One of the odder comic strips you’ll ever encounter is The Connoisseur. The oddnesses just pile on, one after another, until you have an amazing skyscraper tower of weirdness.
First of all, the basic idea of a comic strip devoted to fashion advice is a bit screwy. What’s wrong with text and photos? Why a comic strip? Is there a worry that the illiterate aren’t getting the latest word in hem lengths? Do preschoolers have a yen to know whether herringbone or houndstooth is in this year?
Secondly, our comic strip host Mr. Van Der View seems to be a rather creepy old man. He can’t manage to keep his concentration to write a check in a bank when some shapely female wrists are visible. Geez. A revealing dress I could get. But getting the cold sweats over a bracelet? Then again, I suppose he might not seem QUITE as creepy if his head wasn’t shaped like a bewhiskered Pac-Man. But it is. Why, oh why? Lucky for the old creep, he’s apparently loaded. So he has no trouble keeping the shapely young ladies, the ones with dollar signs in their eyes, hanging around. Even when all he wants to do is ogle them and then criticize their clothes.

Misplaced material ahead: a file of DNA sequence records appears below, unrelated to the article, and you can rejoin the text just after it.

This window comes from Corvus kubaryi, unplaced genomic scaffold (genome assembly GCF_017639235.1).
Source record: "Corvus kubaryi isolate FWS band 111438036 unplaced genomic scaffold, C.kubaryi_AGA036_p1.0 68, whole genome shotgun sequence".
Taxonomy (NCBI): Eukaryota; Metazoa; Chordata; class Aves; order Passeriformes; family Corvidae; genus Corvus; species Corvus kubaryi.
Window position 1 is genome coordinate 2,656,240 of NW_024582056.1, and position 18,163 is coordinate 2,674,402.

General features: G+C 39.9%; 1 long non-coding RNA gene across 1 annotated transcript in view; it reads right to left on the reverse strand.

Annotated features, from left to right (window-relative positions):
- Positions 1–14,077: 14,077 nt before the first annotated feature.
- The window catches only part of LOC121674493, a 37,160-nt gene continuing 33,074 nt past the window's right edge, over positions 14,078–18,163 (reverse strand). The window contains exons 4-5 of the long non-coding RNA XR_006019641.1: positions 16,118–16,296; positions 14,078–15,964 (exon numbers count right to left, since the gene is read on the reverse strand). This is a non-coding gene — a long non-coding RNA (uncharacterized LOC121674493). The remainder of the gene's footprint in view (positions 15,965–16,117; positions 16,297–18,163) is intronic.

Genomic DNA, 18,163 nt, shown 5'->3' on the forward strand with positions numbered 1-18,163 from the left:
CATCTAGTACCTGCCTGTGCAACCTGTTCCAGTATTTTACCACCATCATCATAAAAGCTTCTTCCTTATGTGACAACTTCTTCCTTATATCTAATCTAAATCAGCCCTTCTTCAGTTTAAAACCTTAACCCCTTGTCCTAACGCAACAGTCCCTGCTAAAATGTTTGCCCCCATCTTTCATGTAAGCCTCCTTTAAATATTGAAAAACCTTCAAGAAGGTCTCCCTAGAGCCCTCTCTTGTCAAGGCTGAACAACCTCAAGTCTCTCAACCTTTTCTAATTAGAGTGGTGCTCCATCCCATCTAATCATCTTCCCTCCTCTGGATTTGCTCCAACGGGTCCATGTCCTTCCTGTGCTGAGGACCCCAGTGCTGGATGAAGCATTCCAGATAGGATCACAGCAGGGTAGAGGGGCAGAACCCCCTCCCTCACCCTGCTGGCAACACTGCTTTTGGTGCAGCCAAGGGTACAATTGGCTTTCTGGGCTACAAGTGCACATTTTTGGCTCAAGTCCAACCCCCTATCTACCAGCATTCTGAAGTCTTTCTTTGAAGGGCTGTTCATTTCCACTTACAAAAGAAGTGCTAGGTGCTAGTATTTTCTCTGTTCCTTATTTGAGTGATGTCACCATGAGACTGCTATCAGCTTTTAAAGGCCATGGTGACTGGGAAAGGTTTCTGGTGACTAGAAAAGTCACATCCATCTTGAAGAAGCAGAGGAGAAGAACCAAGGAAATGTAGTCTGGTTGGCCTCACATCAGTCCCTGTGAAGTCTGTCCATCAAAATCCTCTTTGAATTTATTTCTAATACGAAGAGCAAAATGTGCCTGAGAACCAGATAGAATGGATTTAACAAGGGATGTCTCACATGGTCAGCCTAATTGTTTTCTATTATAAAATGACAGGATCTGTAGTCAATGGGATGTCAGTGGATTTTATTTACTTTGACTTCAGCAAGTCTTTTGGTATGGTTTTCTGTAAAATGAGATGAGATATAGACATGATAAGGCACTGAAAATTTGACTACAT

So if all that wasn’t bad enough, The Connoisseur indulges itself with one final coup de grace. They tell their creepy little fashion stories in verse. Oh, c’mon. All that weirdness plus tortured doggerel, too? Now you’re just messing with us.
The bizarre train wreck that was The Connoisseur actually had a more substantial run than the week or two you might have guessed. It ran from August 29 1927 to December 8 1928. On the other hand, you won’t be at all surprised to find that the creator(s) declined to take any credit on the strip, ever. Even the syndicate tried to hide itself. Though Bell Syndicate was the distributor, the copyright slug on the strips is to some firm called Standard Publishing. Why I dunno.
According to an anonymous online dealer from whom I bought some original art to this strip (no, really, I did), he got it on good authority that the artist was a fellow named Alex Kurfiss.